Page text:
NPCA and the Coalition also encourage the BLM to work closely with Capitol Reef National Park   staff to ensure livestock grazing and trailing in the GSENM landscape is consistent with the Livestock Grazing and Trailing Management Plan currently under development for the park. This is particularly important as three traditional stock trails crossing Capitol Reef National Park connect  the GSENM monument to lands east of the park.  Therefore, any alteration to the number and management of AUMs in this area could have direct impacts on sensitive park resources.


The National Parks Conservation Association and the Coalition to Protect America’s National Parks urge the administration to maintain, at minimum, the current protections of the unique, rich GSENM landscape both included and excluded in Proclamation 9682. We ask the BLM to move forward with a plan that embraces this “vast and austere landscape”[17] and its scientific and historic resources in a manner that protects neighboring national parks, is consistent with existing law, preserves our natural and cultural history and allows the growing outdoor recreation industry to flourish.

Thank you for your consideration of these comments and those of our members and supporters. In addition to these comments, NPCA has also signed on to comments of our allies, including The Wilderness Society. Should you have any questions or concerns regarding comments or positions described in this letter, please contact NPCA staff, Cory MacNulty at 801-834-3125 or cm*******@np**.org.


David Nimkin
Southwest Senior Regional Director
National Parks Conservation Association
307 W 200 S, Suite 5000
Salt Lake City, UT 84101
Cory MacNulty
Utah Senior Program Manager
National Parks Conservation Association National Parks Conservation Association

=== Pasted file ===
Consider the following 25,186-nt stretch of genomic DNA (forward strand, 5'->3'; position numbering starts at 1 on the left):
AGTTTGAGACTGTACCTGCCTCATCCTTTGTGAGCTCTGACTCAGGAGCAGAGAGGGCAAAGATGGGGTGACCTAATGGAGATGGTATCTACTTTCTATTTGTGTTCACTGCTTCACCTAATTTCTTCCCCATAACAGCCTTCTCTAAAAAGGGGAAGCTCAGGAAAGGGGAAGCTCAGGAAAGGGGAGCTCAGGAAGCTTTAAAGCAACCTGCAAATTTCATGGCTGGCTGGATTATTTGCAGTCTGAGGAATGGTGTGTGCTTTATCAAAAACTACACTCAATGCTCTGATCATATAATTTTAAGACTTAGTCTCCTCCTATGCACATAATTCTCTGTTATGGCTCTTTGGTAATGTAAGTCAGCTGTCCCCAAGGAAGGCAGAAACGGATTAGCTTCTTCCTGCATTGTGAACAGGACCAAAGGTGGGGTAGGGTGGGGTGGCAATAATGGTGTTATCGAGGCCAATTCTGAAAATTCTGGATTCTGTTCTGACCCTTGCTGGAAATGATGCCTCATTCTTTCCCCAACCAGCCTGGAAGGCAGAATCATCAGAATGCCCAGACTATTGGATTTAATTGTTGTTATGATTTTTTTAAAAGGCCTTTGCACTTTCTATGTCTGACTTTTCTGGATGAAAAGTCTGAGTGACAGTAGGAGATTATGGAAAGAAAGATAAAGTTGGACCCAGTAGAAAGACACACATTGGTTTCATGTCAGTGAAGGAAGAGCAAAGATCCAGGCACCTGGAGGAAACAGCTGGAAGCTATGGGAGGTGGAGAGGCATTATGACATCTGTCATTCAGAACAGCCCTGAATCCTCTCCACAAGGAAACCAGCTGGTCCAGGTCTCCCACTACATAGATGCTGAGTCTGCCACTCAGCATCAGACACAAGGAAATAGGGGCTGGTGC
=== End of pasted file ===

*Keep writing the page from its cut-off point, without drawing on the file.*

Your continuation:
307 W 200 S, Suite 5000
Salt Lake City, UT 84101
Philip A. Francis, Jr., Chair
Coalition to Protect America’s National Parks
201 I Street, NE #805
Washington, DC 20002

1. Capitol Reef National Park General Management Plan at 28 (1998), available at

2. Id.. at 29

3. Bryce Canyon National Park Foundation Document at 8 (May 2014), available at

4. Glen Canyon National Recreation Area Foundation Document at 1, available at

5 Id. at 6

6 Grand Staircase Partners factsheet, 13.pdf.

7 Pub. L. No. 106-113, app. C, § 601, 113 Stat. 1501 (1999).

8. Id.

9. See Lee Davidson, Grand Staircase, Deseret News (Sep 17, 2006), available at (federal government bought out one company’s claims for $14 million and another company’s claims for $5.5 million).

10. Grand Staircase-Escalante National Monument: A Summary of Economic Performance in the Surrounding Communities, available at content/uploads/Escalante.pdf

11. Deller, S.C., H. Tsai, D.W. Macrouiller, and D.B.K. English. 2001. The Role of Amenities and Quality of Life in Rural Economic Growth. American Journal of Agricultural Economics 83(2): 352-365.

12. Out of Sight: Haze in our National Parks, Clear the Air, available at

13. See http://vertporg/GlobalPDFS/Comments-from-Society-of-Vertebrate-Paleontology.aspx at 7.

14. Proclamation 6920, 61 Fed. Reg. 50223 (Sept. 18, 1996).

15. Id.

16. See United States Department of the Interior Bureau of Land Management, Grand Staircase-Escalante National Monument Grazing on the Monument: an Introduction, at 1 (July 28, 2015), available at

17. Proclamation 6920, 61 Fed. Reg. 50223 (Sept. 18, 1996).